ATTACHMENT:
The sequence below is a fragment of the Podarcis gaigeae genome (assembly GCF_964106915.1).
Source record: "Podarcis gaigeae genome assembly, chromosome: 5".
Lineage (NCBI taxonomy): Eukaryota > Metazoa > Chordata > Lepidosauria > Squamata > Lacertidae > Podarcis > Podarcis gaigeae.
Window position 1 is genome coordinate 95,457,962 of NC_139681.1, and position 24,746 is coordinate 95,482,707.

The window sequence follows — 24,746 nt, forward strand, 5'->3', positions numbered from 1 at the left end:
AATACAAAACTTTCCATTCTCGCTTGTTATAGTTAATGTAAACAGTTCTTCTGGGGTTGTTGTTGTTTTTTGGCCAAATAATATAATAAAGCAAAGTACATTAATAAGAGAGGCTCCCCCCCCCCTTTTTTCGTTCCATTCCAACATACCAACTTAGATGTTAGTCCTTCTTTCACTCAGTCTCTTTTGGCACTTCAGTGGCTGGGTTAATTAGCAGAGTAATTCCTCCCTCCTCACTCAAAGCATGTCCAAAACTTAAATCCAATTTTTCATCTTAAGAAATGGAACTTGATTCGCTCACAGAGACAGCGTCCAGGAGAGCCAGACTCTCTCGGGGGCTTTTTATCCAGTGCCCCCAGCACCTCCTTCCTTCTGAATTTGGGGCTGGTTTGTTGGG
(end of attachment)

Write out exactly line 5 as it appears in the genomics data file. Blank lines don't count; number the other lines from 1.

The window sequence follows — 24,746 nt, forward strand, 5'->3', positions numbered from 1 at the left end: